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In Burma, the first point of contact is the Hindu umbrella network of Gorkhalis in Burma. In Mytkyina, this is where I went.
Always, it’s a group of men. A large percentage are Brahmin. Unlike Nepal, there’s a crucial difference. These men head organisations which function. As the circle of men sat patiently telling me about their work, from schools and scholarships for students to study Nepali during the summers to wells dug and crematoriums built, I wondered what factor enabled them to work as a group, as opposed to the leaders of Nepal.
These are the same Brahmin men, the bad boys of Nepali politics, co-operating in Burma. What makes them co-operate? The answer is simple. In Burma, donations are raised from the community itself, not external sources. Each family makes a small or big contribution, according to income. This is known as musti daan—an old idea that putting aside a fistful of rice per meal would add up to a large contribution annually. These donations are social investments. They never run out, unlike the willful streams of European and US government funds—because they come deep from the well-spring of social life itself. This social life is not bounded by arbitrary notions of a singular nation state, or a polity of fractured ideologies, but bounded by religion.
Through daan, or religious donations, comes merit. People’s lives are uplifted, and given moral value through time and money that they donate. They get direct benefits. Their status is raised. Whoever gives more and works hardest is seen to be the leader, in moral terms. In Burma people still show up to dig wells and build crematoriums. It’s a societal obligation—not a passing windfall, a “project” funded serendipitously by a foreign force.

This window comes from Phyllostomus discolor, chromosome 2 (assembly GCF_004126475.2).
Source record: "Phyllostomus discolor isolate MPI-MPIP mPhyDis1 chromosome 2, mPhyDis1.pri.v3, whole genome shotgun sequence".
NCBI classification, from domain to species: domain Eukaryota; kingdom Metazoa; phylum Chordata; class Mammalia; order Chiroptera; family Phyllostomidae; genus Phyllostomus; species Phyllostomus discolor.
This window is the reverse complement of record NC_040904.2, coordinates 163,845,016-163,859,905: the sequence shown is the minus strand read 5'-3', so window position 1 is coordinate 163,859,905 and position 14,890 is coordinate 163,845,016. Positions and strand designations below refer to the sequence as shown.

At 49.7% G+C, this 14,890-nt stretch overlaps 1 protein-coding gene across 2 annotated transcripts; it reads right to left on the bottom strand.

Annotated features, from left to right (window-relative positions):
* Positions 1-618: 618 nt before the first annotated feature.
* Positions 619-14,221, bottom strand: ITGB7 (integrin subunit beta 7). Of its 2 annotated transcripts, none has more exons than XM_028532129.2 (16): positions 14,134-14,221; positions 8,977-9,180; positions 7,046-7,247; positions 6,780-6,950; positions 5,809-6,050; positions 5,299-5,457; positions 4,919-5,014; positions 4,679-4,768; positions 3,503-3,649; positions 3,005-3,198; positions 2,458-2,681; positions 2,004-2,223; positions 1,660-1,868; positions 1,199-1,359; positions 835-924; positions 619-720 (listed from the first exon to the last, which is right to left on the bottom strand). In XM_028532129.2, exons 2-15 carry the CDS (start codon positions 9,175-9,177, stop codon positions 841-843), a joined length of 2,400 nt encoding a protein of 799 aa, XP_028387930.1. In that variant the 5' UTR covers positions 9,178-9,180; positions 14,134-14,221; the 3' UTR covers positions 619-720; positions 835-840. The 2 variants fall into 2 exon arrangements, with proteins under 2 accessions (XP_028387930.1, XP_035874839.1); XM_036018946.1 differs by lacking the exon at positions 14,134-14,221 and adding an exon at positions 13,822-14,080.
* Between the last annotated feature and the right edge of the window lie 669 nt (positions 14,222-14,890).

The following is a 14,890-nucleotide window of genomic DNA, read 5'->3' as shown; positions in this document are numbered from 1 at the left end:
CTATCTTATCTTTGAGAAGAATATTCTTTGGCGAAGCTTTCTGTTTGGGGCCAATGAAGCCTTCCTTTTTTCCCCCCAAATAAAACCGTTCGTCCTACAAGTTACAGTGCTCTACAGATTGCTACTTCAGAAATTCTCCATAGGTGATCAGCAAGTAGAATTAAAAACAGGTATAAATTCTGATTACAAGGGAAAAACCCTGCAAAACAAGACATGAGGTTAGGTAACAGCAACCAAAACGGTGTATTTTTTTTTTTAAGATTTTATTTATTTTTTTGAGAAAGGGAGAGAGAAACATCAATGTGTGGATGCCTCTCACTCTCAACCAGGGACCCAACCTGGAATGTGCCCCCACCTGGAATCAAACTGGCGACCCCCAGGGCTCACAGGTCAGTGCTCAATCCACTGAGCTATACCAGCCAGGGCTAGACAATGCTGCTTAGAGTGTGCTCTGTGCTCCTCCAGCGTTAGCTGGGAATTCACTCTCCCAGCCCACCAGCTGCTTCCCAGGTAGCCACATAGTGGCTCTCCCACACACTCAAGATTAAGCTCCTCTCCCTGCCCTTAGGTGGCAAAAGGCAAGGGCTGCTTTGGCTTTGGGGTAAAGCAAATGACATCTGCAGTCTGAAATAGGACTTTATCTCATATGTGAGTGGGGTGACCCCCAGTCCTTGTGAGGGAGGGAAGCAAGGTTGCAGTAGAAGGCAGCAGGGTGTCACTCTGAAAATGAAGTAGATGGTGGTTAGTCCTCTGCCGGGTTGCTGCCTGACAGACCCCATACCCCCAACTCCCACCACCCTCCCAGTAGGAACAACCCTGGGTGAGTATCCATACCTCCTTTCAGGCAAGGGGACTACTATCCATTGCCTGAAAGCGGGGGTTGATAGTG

The concept of daan or dana exists in Hindu and Buddhist cultures. The problem in Nepal is the Hindu population continues its devotional work, but the active spirit of giving of even fifty years ago has stopped. Priests, who received donations, became seen as forces of corruption. No moral authority replaced them. In Nepal, you’d be hard-pressed to find an institution which still teaches Hindu scriptures—schools in Burma where Gorkhali children learn moral values and scriptural lessons were built in the last few decades, just as Nepal demolished its own. (Note to critics who are dying to jump in and inform me Nepal has more than Hindus—this article only discusses Hinduism, not the myriad, varied religions of Nepal.)
In recent decades, politics has become the channel to donate to society. But politics too had fallen into the same abyss where moral authority is lacking. Nepal has no Gandhi or Nehru to turn to. Nobody was able to move away from the imperatives of taking care of family to taking care of society.
In this chaos, enter foreign donors. Into this muck they threw millions of dollars.